Family Attractions in San Francisco

If you’re taking a family vacation then San Francisco is definitely some place you should consider visiting. San Francisco is a unique city with a combination of family activities that ranges from haunted history to modern fun. Each family attraction you visit can be turned into a fun learning activity for the entire family.

Golden Gate Bridge

The Golden Gate Bridge spans the area where the San Francisco Bay meets the Pacific Ocean. It was the longest suspension bridge in the world when it was completed and is easily recognizable in many films and television programs. The bridge is open to autos and bicycles 24 hours a day, pedestrians are allowed on the bridge during daylight hours. Take the family across the bridge on foot to really get an idea of its immensity. City Guides also offer regular free tours of the bridge if you’d like a more in-depth experience. One side note you may not want to share with your family is that the Golden Gate Bridge is the most popular place to commit suicide in the United States and one of the most popular in the world. There is no exact number of suicides but the estimate is that there is an attempt made at least once every two weeks.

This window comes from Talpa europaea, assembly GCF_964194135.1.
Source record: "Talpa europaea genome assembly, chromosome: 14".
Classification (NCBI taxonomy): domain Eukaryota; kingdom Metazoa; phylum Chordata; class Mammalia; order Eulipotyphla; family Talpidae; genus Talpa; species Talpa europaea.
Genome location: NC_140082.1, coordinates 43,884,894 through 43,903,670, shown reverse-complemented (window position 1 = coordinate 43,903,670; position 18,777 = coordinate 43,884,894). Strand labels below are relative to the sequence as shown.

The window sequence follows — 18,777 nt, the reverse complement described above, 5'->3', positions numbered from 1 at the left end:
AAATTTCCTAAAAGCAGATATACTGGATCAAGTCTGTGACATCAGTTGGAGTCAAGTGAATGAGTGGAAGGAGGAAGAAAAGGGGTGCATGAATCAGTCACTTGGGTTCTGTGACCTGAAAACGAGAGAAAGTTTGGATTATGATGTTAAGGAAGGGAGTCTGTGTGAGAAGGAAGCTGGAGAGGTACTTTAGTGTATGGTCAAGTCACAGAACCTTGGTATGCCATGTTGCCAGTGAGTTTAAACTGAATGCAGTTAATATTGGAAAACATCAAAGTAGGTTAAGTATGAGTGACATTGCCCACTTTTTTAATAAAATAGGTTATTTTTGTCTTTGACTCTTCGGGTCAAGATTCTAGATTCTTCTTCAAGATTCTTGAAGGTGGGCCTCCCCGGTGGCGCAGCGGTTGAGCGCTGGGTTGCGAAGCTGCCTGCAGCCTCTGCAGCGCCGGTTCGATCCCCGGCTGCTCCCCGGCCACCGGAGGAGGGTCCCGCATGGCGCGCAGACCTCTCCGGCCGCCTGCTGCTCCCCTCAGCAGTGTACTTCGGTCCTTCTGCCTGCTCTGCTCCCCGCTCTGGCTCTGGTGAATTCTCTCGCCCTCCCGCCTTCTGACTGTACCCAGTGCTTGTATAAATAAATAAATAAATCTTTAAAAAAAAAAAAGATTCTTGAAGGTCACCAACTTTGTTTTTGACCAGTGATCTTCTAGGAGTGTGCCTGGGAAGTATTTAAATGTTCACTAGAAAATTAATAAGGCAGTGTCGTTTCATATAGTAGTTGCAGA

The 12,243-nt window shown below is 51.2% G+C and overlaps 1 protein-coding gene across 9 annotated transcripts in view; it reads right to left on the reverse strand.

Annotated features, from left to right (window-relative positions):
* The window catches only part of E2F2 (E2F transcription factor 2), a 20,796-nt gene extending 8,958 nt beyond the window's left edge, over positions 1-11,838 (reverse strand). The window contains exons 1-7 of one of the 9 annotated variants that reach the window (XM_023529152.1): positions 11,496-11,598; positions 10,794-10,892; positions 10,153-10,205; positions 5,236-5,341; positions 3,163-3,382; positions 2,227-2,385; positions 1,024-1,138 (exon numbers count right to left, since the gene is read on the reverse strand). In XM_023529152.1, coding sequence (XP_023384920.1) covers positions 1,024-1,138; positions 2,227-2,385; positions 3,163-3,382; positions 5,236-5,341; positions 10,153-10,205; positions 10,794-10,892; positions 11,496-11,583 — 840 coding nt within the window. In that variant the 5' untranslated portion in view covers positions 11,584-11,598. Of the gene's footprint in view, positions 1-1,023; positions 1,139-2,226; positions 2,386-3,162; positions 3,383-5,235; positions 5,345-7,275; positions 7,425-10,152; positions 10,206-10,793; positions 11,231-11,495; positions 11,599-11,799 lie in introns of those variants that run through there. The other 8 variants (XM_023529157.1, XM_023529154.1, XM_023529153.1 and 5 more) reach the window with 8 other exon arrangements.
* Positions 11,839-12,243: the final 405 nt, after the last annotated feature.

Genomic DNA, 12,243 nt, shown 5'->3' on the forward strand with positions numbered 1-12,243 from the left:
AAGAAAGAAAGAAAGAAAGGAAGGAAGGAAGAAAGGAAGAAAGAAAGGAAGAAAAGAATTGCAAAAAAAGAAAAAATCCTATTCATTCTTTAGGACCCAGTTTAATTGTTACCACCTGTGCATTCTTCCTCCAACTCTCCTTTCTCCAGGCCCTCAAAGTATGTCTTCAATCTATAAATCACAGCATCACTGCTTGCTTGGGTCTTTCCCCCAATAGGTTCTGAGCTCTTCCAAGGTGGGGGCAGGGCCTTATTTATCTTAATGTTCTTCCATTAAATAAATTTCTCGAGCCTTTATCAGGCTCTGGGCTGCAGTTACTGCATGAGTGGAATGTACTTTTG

Alcatraz Island

Alcatraz Island is one of the most infamous prisons in the world but it also is noted for its 18 month occupation by Indians of All Tribes and it’s amazing natural beauty and bird colonies. Even though the history at Alcatraz Island is actually quite varied, it’s the prison history that has given it its most infamous nickname, The Rock. This small island originally housed a lighthouse and still remains host to this lighthouse, the oldest operating one on the west coast of the United States. Eventually its location proved to be a good one for defenses and became a military fort. The fort was officially converted into a prison in 1907 and became a federal prison in 1933. Tours of Alcatraz Island feature in depth information about the prison and its notorious inmates but it also introduces guests to the other aspects of the island including the American Indian occupation and the natural habitat.